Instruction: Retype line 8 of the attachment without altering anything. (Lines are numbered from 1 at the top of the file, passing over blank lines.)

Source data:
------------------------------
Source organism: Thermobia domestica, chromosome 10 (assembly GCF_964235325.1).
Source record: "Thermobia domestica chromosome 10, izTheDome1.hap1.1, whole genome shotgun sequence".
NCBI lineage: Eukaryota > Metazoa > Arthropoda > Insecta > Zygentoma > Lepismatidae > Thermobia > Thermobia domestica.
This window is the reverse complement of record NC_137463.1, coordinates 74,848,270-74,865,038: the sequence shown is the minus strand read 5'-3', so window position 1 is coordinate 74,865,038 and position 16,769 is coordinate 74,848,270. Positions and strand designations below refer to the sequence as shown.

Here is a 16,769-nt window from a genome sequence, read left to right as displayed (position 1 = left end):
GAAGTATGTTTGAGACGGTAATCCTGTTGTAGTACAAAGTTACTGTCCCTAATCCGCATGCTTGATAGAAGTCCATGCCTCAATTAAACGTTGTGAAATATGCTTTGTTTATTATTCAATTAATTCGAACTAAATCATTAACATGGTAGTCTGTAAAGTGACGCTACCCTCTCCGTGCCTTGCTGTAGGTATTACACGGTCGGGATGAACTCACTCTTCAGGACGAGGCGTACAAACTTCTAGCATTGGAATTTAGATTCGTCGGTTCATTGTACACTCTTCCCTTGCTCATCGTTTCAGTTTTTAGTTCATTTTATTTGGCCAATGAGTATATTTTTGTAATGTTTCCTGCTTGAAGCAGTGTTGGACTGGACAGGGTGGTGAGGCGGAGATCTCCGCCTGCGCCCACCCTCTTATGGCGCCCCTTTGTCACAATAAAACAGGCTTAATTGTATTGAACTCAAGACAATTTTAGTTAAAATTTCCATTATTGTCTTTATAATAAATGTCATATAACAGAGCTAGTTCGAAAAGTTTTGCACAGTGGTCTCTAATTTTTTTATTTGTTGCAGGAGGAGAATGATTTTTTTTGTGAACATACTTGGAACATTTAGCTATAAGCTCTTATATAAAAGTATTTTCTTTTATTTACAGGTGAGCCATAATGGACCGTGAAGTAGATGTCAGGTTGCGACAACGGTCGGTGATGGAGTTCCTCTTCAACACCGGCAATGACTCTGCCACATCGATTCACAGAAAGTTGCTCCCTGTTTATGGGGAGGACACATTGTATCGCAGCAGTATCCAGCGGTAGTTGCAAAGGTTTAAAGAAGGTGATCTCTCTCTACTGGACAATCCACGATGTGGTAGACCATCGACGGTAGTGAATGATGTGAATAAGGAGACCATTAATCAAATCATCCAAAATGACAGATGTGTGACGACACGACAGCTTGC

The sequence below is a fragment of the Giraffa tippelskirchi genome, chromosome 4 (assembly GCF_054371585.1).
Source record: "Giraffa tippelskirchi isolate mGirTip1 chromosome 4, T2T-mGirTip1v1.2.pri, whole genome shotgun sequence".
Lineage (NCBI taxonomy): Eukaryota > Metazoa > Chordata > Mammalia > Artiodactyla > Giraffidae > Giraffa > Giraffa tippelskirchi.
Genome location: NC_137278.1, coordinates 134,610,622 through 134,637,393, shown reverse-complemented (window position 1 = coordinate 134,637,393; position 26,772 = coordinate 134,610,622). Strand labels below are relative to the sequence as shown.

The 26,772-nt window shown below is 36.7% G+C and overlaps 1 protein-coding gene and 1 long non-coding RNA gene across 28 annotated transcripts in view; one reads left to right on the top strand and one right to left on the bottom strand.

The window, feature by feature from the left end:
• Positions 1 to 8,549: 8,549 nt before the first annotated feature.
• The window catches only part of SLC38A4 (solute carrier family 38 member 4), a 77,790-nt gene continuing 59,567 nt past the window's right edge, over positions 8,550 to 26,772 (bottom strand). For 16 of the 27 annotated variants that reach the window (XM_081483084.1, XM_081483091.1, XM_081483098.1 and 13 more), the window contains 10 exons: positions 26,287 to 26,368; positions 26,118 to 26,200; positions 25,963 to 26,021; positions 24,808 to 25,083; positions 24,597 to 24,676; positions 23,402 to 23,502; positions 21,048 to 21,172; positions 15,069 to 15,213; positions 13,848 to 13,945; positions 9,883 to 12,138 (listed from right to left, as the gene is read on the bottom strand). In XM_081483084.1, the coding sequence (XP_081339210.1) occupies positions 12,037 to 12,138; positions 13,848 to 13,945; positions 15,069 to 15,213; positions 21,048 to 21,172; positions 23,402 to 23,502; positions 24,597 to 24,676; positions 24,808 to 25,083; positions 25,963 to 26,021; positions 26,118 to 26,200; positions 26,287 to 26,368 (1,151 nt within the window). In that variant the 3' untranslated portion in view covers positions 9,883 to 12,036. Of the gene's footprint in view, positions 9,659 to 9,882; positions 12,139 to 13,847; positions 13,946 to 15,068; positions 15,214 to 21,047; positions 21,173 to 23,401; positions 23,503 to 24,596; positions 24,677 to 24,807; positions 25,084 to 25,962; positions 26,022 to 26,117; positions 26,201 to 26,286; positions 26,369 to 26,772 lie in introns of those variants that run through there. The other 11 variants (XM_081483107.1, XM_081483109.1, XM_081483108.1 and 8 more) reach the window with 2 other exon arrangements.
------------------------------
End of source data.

Source record: "Giraffa tippelskirchi isolate mGirTip1 chromosome 4, T2T-mGirTip1v1.2.pri, whole genome shotgun sequence".